Movie review: “Zero Dark Thirty”


Partner and I have not seen many of the Oscar-nominated movies this year. We wanted, however, to see “Zero Dark Thirty,” and we finally saw it yesterday.

It is excellent. It is beautifully filmed, and tense, and moves along like lightning. I saw in the notes that it was more than two and a half hours long, and my heart sank a little bit, but don’t worry: it’s 160 minutes very well spent.

It is about (as you no doubt already know) the CIA’s search for Osama bin Laden, culminating in the Navy Seals’ attack on the Abbottabad compound in Pakistan where bin Ladin lived.

So: it’s one of those movies like “Titanic” and “From Here to Eternity” in which you know the outcome.

And yet you will sweat heavily along the way, wondering if everything is going to go right.

The movie is notable for its lack of human interest and warmth. Its focal character is a CIA operative named Maya (no last name), who comes to Afghanistan in 2003 to join the hunt for Al Qaeda commanders. She becomes convinced that one man – a courier – is the link to Osama himself, and follows that link singlemindedly for almost ten years.

She is proven right.

We know nothing about Maya (played by an excellent and Oscar-worthy Jessica Chastain), except that she was recruited by the CIA when she was very young, and seems to have no personal life. We know nothing of her motivations. There’s one teasing scene halfway through the movie in which a fellow operative nudges her to open up about her life; the scene is interrupted by a terrorist bomb-blast.

The climax of the movie is the Abbottabad raid itself. There’s an eerily beautiful nighttime helicopter flight, followed by an almost-real-time recreation of the raid on the compound. When the Seals are wearing night-vision goggles, that’s how you see the action; when they take the goggles off, suddenly you see the action the way they do. You’re there, with them, inside the compound, every moment, from landing to escape.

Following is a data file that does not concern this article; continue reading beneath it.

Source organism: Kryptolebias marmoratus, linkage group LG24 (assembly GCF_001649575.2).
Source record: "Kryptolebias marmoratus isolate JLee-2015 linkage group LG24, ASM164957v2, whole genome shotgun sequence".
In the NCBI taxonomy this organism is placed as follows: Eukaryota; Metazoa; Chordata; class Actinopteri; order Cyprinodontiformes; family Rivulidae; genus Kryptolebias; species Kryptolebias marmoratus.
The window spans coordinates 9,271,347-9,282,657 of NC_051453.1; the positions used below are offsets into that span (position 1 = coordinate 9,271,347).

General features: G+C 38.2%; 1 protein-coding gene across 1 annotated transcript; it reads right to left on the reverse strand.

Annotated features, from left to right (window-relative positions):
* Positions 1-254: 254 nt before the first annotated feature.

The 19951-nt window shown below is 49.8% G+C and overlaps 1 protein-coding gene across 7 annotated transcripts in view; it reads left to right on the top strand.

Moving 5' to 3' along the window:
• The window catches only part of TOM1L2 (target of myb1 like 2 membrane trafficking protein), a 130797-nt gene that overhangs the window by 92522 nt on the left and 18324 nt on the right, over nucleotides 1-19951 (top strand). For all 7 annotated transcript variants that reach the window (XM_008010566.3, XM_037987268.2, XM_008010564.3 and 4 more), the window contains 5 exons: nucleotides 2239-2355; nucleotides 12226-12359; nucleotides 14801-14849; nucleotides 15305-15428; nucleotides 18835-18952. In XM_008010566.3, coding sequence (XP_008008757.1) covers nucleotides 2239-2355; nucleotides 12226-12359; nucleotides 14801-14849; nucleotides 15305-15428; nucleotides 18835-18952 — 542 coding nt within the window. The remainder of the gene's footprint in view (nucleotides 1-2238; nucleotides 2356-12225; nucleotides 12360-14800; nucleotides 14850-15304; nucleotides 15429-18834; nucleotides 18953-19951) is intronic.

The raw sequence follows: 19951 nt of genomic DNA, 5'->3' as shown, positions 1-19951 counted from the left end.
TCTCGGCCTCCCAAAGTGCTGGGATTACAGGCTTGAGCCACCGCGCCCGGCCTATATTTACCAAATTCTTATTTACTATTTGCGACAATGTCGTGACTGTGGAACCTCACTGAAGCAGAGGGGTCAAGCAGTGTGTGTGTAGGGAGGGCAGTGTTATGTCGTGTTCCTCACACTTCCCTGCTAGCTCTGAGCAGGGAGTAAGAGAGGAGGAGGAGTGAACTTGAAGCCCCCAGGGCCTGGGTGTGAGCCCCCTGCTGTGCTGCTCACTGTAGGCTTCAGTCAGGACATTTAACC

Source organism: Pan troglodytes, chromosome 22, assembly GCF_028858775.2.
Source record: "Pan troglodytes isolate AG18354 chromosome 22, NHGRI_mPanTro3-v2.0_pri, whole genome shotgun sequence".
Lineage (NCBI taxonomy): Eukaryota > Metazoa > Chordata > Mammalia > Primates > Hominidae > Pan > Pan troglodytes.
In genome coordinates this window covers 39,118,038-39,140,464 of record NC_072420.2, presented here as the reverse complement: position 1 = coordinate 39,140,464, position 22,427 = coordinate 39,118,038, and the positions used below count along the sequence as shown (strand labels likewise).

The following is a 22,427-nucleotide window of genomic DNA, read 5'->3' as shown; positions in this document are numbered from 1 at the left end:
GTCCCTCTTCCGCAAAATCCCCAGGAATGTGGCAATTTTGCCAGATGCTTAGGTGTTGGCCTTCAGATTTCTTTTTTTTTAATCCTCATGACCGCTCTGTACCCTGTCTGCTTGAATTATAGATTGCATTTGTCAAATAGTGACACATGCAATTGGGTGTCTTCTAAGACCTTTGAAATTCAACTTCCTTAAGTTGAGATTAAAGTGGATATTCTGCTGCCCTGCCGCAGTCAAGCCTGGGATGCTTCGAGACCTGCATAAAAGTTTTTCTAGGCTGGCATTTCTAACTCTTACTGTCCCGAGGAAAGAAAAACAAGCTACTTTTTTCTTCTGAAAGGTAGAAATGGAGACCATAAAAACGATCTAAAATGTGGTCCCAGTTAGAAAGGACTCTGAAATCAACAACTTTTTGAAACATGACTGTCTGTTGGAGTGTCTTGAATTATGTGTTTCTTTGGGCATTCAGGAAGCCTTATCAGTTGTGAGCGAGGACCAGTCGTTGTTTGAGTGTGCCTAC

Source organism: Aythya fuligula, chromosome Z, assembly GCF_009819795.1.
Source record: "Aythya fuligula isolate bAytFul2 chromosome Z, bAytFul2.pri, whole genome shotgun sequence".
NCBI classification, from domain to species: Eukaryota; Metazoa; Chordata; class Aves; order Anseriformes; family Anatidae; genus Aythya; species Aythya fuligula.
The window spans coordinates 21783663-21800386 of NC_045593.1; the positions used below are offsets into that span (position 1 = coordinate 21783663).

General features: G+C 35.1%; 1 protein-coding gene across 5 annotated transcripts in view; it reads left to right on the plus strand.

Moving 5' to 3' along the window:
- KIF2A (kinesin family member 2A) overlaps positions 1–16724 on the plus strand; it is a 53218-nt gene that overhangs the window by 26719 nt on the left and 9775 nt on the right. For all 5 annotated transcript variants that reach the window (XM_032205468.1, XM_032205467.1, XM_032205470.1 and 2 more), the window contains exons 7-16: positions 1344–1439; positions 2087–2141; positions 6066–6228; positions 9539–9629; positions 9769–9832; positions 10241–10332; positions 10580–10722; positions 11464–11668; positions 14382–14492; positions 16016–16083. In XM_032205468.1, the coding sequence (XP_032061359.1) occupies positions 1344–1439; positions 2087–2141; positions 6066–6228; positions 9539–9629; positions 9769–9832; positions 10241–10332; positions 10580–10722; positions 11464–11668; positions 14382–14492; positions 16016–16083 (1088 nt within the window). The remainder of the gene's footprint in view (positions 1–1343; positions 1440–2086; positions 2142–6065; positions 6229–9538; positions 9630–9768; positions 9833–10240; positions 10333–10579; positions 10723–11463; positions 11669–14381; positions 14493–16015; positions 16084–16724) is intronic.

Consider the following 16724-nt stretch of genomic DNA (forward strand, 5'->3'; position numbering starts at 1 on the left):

The cinematography is unexpectedly beautiful. Pakistan’s cities – Rawalpindi, Peshawur, Islamabad – overflow with color and life. The helicopters flying through the night are gorgeous, like huge silent birds.

Does this sound humorless? There are moments of incongruity which almost made me laugh: a Muslim CIA director praying in his office; a cheerful-looking German shepherd riding in one of the Seals’ helicopters on the way to the Abbottabad raid; an almost-comical scene in Kuwait City, in which a CIA operative buys an informant by giving him a bright-yellow Lamborghini.

Now let’s talk about the politics of the movie.

Critics have been greatly at odds over the movie’s message. Is this a defense of torture as a method of gaining information? Is it “triumphalist”? Is it a subtle criticism of the US’s methods?

Well, it’s all of the above, and none.

War movies used to be easy, right? If John Wayne was fighting, you knew which side the good guys were on. There were “pacifist” movies like “All Quiet on the Western Front,” but they were long ago and far away. Then there were the Vietnam movies like “Hamburger Hill” and “The Deer Hunter” and “Platoon,” full of contradictions and personal angst.

This is none of the above. “Zero Dark Thirty” shows Americans torturing Middle Easterners for information, unapologetically. It rubs our nose in it. It shows a shift in 2009, after Obama became president. “The president is thoughtful,” one of the characters says in the latter half of the movie. “He needs proof.”

The movie mentions one solution: a bomb could have easily been dropped on the Abbottabad compound, killing all residents, including all of the women and children.

But the administration chose to go another (riskier) way.

This movie says: Osama bin Laden’s death doesn’t solve everything. War is horrible, and it never ends.

Go see it.

About Loren Williams
Gay, partnered, living in Providence, working at a local university. Loves: books, movies, TV. Comments and recriminations can be sent to

One Response to Movie review: “Zero Dark Thirty”

  1. starproms says:

    I think I’d find this film too hard to watch but I’m glad that you two enjoyed it. It sounds extremely tense.

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